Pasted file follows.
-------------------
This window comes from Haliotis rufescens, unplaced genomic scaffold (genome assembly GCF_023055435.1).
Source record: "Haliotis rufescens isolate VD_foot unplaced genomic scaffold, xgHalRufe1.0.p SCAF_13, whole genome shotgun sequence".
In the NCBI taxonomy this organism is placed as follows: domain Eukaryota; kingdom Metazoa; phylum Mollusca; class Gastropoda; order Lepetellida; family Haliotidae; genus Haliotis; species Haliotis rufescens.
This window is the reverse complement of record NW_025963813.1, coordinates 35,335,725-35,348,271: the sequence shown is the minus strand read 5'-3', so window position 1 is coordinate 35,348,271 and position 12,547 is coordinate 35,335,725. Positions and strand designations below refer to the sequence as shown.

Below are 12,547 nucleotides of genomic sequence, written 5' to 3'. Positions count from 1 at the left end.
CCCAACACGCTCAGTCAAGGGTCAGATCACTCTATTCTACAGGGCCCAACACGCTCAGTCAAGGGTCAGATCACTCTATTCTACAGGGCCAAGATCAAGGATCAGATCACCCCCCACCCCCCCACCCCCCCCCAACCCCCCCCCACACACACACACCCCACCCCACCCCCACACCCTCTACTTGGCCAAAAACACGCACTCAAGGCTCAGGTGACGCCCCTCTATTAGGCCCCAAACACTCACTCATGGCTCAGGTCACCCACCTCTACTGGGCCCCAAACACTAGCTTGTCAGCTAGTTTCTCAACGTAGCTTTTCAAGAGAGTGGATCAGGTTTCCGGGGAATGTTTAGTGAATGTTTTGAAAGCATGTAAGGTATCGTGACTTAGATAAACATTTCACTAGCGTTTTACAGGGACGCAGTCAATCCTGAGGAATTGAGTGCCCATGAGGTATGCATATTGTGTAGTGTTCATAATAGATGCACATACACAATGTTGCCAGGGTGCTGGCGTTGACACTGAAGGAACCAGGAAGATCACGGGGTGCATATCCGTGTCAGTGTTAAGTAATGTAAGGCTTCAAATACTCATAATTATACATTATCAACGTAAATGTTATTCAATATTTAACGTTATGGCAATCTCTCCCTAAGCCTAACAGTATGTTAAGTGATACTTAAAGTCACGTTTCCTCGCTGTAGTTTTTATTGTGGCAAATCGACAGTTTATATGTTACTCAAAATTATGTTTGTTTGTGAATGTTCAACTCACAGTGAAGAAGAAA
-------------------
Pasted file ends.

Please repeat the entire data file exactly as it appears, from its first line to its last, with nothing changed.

This window comes from Haliotis rufescens, unplaced genomic scaffold (genome assembly GCF_023055435.1).
Source record: "Haliotis rufescens isolate VD_foot unplaced genomic scaffold, xgHalRufe1.0.p SCAF_13, whole genome shotgun sequence".
In the NCBI taxonomy this organism is placed as follows: domain Eukaryota; kingdom Metazoa; phylum Mollusca; class Gastropoda; order Lepetellida; family Haliotidae; genus Haliotis; species Haliotis rufescens.
This window is the reverse complement of record NW_025963813.1, coordinates 35,335,725-35,348,271: the sequence shown is the minus strand read 5'-3', so window position 1 is coordinate 35,348,271 and position 12,547 is coordinate 35,335,725. Positions and strand designations below refer to the sequence as shown.

Below are 12,547 nucleotides of genomic sequence, written 5' to 3'. Positions count from 1 at the left end.
CCCAACACGCTCAGTCAAGGGTCAGATCACTCTATTCTACAGGGCCCAACACGCTCAGTCAAGGGTCAGATCACTCTATTCTACAGGGCCAAGATCAAGGATCAGATCACCCCCCACCCCCCCACCCCCCCCCAACCCCCCCCCACACACACACACCCCACCCCACCCCCACACCCTCTACTTGGCCAAAAACACGCACTCAAGGCTCAGGTGACGCCCCTCTATTAGGCCCCAAACACTCACTCATGGCTCAGGTCACCCACCTCTACTGGGCCCCAAACACTAGCTTGTCAGCTAGTTTCTCAACGTAGCTTTTCAAGAGAGTGGATCAGGTTTCCGGGGAATGTTTAGTGAATGTTTTGAAAGCATGTAAGGTATCGTGACTTAGATAAACATTTCACTAGCGTTTTACAGGGACGCAGTCAATCCTGAGGAATTGAGTGCCCATGAGGTATGCATATTGTGTAGTGTTCATAATAGATGCACATACACAATGTTGCCAGGGTGCTGGCGTTGACACTGAAGGAACCAGGAAGATCACGGGGTGCATATCCGTGTCAGTGTTAAGTAATGTAAGGCTTCAAATACTCATAATTATACATTATCAACGTAAATGTTATTCAATATTTAACGTTATGGCAATCTCTCCCTAAGCCTAACAGTATGTTAAGTGATACTTAAAGTCACGTTTCCTCGCTGTAGTTTTTATTGTGGCAAATCGACAGTTTATATGTTACTCAAAATTATGTTTGTTTGTGAATGTTCAACTCACAGTGAAGAAGAAA